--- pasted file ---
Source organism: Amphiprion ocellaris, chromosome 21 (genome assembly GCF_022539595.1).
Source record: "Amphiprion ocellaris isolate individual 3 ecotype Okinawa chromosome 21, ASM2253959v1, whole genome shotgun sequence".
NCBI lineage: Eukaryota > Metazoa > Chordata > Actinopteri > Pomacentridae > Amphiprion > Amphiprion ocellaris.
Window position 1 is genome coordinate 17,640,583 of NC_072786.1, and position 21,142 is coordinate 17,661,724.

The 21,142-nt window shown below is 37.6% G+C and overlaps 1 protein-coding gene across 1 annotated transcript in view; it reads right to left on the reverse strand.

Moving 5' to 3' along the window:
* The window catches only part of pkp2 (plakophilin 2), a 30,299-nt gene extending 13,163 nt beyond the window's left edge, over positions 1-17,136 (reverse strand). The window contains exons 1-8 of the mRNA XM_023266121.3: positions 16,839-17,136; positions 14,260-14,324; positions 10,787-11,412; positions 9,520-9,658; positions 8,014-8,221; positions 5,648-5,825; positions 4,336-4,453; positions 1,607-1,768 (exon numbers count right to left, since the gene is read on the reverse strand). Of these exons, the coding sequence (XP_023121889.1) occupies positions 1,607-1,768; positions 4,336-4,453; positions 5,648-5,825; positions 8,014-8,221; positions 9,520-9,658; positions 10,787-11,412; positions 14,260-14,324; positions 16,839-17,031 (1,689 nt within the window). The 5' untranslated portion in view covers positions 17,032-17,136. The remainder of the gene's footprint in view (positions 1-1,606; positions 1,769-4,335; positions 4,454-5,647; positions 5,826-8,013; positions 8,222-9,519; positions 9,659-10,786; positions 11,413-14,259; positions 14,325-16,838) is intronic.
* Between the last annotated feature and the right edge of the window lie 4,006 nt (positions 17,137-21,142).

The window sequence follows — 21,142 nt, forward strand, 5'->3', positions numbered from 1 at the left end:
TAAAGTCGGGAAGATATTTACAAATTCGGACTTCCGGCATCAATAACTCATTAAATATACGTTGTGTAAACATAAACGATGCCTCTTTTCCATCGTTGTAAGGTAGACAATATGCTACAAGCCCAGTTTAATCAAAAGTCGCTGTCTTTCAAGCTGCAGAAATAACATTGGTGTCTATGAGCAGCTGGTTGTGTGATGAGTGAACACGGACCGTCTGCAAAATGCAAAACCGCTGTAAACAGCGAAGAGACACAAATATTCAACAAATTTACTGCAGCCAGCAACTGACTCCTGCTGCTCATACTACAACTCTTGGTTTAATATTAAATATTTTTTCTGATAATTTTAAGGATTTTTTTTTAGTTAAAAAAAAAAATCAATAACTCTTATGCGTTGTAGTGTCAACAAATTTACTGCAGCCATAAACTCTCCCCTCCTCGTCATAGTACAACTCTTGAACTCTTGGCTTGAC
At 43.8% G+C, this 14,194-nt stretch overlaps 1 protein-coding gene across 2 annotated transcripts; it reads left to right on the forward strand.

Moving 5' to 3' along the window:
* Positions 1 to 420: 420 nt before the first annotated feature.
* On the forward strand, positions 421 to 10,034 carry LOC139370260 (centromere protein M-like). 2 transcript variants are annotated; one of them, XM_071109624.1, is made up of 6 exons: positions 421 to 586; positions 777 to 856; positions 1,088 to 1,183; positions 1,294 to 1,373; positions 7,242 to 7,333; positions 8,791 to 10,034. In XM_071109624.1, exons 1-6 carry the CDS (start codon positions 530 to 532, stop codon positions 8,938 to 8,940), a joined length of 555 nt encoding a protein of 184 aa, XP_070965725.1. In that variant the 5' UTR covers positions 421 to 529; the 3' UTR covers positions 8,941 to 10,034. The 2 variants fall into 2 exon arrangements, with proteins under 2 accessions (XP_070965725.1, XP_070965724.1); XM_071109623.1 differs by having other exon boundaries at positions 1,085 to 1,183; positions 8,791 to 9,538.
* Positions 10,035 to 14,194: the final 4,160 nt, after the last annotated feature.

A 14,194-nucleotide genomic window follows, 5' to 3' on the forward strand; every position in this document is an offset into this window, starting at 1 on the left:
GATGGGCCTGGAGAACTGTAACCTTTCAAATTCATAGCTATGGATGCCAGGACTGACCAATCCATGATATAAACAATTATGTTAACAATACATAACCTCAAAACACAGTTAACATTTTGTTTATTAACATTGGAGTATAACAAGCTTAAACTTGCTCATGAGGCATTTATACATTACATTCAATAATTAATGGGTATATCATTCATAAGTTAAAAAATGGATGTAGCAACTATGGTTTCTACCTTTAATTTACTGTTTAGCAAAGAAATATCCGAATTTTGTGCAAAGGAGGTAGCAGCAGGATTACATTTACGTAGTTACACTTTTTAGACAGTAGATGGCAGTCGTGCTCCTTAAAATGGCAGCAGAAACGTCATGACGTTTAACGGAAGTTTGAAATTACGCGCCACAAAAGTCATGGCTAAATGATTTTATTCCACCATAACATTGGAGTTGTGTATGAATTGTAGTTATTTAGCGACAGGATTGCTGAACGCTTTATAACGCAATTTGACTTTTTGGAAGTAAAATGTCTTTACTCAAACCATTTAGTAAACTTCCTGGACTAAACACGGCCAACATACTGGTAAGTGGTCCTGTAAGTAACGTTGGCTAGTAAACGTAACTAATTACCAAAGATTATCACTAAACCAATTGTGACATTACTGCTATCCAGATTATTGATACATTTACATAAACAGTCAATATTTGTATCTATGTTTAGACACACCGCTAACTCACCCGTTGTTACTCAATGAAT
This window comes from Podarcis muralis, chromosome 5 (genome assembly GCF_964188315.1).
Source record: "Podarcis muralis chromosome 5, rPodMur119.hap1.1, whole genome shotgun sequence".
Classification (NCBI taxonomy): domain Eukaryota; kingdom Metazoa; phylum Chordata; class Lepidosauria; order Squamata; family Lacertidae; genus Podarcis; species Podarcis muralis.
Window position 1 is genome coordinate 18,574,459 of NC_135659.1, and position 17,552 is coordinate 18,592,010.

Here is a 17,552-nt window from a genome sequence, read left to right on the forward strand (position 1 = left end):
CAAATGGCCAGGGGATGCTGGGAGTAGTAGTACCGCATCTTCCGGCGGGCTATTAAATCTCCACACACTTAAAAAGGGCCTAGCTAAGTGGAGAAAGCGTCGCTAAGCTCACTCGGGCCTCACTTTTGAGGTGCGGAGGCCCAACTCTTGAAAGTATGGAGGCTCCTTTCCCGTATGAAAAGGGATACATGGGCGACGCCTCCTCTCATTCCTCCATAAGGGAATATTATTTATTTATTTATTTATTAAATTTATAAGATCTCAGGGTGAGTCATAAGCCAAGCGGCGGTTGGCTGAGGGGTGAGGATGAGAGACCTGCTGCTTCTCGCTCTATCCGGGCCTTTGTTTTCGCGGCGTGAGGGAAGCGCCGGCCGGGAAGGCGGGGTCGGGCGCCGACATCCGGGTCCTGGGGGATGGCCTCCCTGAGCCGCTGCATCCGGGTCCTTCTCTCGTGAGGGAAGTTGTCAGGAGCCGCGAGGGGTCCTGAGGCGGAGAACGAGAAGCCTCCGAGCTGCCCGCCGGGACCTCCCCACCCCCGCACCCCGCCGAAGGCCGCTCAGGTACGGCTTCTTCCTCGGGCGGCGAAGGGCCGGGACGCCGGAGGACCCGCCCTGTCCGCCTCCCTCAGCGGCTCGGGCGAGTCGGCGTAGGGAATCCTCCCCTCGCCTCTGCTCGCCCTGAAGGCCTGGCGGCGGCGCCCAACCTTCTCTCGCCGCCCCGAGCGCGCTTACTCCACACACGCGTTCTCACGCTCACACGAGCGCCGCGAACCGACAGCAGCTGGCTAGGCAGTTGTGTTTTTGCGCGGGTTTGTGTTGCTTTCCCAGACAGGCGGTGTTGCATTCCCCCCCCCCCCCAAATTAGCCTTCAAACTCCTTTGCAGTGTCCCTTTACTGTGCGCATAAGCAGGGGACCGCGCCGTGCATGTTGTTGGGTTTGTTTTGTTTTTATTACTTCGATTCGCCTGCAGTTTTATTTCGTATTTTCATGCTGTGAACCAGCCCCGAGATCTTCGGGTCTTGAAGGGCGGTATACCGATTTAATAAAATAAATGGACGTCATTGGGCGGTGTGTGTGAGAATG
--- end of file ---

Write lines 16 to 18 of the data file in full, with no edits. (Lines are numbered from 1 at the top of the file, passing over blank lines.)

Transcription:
A 14,194-nucleotide genomic window follows, 5' to 3' on the forward strand; every position in this document is an offset into this window, starting at 1 on the left:
GATGGGCCTGGAGAACTGTAACCTTTCAAATTCATAGCTATGGATGCCAGGACTGACCAATCCATGATATAAACAATTATGTTAACAATACATAACCTCAAAACACAGTTAACATTTTGTTTATTAACATTGGAGTATAACAAGCTTAAACTTGCTCATGAGGCATTTATACATTACATTCAATAATTAATGGGTATATCATTCATAAGTTAAAAAATGGATGTAGCAACTATGGTTTCTACCTTTAATTTACTGTTTAGCAAAGAAATATCCGAATTTTGTGCAAAGGAGGTAGCAGCAGGATTACATTTACGTAGTTACACTTTTTAGACAGTAGATGGCAGTCGTGCTCCTTAAAATGGCAGCAGAAACGTCATGACGTTTAACGGAAGTTTGAAATTACGCGCCACAAAAGTCATGGCTAAATGATTTTATTCCACCATAACATTGGAGTTGTGTATGAATTGTAGTTATTTAGCGACAGGATTGCTGAACGCTTTATAACGCAATTTGACTTTTTGGAAGTAAAATGTCTTTACTCAAACCATTTAGTAAACTTCCTGGACTAAACACGGCCAACATACTGGTAAGTGGTCCTGTAAGTAACGTTGGCTAGTAAACGTAACTAATTACCAAAGATTATCACTAAACCAATTGTGACATTACTGCTATCCAGATTATTGATACATTTACATAAACAGTCAATATTTGTATCTATGTTTAGACACACCGCTAACTCACCCGTTGTTACTCAATGAAT
This window comes from Podarcis muralis, chromosome 5 (genome assembly GCF_964188315.1).